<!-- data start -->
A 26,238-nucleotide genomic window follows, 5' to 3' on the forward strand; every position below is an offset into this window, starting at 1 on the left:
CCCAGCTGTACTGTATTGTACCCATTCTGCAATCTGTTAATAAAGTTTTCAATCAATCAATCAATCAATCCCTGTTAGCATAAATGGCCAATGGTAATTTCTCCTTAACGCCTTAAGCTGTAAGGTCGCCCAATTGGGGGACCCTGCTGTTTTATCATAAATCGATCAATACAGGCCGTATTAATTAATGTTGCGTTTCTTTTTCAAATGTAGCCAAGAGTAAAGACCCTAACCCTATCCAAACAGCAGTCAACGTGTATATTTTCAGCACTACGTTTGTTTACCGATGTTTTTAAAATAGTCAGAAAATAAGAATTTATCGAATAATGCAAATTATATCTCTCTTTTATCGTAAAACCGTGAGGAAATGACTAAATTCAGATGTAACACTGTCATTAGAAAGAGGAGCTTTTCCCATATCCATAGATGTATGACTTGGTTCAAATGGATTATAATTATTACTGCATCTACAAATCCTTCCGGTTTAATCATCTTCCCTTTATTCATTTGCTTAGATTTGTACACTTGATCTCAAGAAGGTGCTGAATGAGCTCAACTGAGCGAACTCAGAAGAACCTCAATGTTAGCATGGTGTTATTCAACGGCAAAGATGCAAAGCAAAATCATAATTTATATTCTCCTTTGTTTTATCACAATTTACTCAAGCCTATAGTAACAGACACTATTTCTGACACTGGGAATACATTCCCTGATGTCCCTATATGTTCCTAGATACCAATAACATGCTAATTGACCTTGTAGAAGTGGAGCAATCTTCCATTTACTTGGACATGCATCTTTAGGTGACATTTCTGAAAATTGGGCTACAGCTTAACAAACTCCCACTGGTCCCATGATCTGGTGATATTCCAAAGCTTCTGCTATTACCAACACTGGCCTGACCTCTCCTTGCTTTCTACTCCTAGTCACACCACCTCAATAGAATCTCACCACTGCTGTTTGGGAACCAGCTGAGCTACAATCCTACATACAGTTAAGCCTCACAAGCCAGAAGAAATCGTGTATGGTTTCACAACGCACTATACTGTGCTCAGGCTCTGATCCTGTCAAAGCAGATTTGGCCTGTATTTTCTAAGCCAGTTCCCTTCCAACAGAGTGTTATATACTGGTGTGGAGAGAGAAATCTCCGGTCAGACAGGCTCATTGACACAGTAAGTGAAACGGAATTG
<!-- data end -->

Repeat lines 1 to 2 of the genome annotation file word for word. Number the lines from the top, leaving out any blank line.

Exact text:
A 26,238-nucleotide genomic window follows, 5' to 3' on the forward strand; every position below is an offset into this window, starting at 1 on the left:
CCCAGCTGTACTGTATTGTACCCATTCTGCAATCTGTTAATAAAGTTTTCAATCAATCAATCAATCAATCCCTGTTAGCATAAATGGCCAATGGTAATTTCTCCTTAACGCCTTAAGCTGTAAGGTCGCCCAATTGGGGGACCCTGCTGTTTTATCATAAATCGATCAATACAGGCCGTATTAATTAATGTTGCGTTTCTTTTTCAAATGTAGCCAAGAGTAAAGACCCTAACCCTATCCAAACAGCAGTCAACGTGTATATTTTCAGCACTACGTTTGTTTACCGATGTTTTTAAAATAGTCAGAAAATAAGAATTTATCGAATAATGCAAATTATATCTCTCTTTTATCGTAAAACCGTGAGGAAATGACTAAATTCAGATGTAACACTGTCATTAGAAAGAGGAGCTTTTCCCATATCCATAGATGTATGACTTGGTTCAAATGGATTATAATTATTACTGCATCTACAAATCCTTCCGGTTTAATCATCTTCCCTTTATTCATTTGCTTAGATTTGTACACTTGATCTCAAGAAGGTGCTGAATGAGCTCAACTGAGCGAACTCAGAAGAACCTCAATGTTAGCATGGTGTTATTCAACGGCAAAGATGCAAAGCAAAATCATAATTTATATTCTCCTTTGTTTTATCACAATTTACTCAAGCCTATAGTAACAGACACTATTTCTGACACTGGGAATACATTCCCTGATGTCCCTATATGTTCCTAGATACCAATAACATGCTAATTGACCTTGTAGAAGTGGAGCAATCTTCCATTTACTTGGACATGCATCTTTAGGTGACATTTCTGAAAATTGGGCTACAGCTTAACAAACTCCCACTGGTCCCATGATCTGGTGATATTCCAAAGCTTCTGCTATTACCAACACTGGCCTGACCTCTCCTTGCTTTCTACTCCTAGTCACACCACCTCAATAGAATCTCACCACTGCTGTTTGGGAACCAGCTGAGCTACAATCCTACATACAGTTAAGCCTCACAAGCCAGAAGAAATCGTGTATGGTTTCACAACGCACTATACTGTGCTCAGGCTCTGATCCTGTCAAAGCAGATTTGGCCTGTATTTTCTAAGCCAGTTCCCTTCCAACAGAGTGTTATATACTGGTGTGGAGAGAGAAATCTCCGGTCAGACAGGCTCATTGACACAGTAAGTGAAACGGAATTG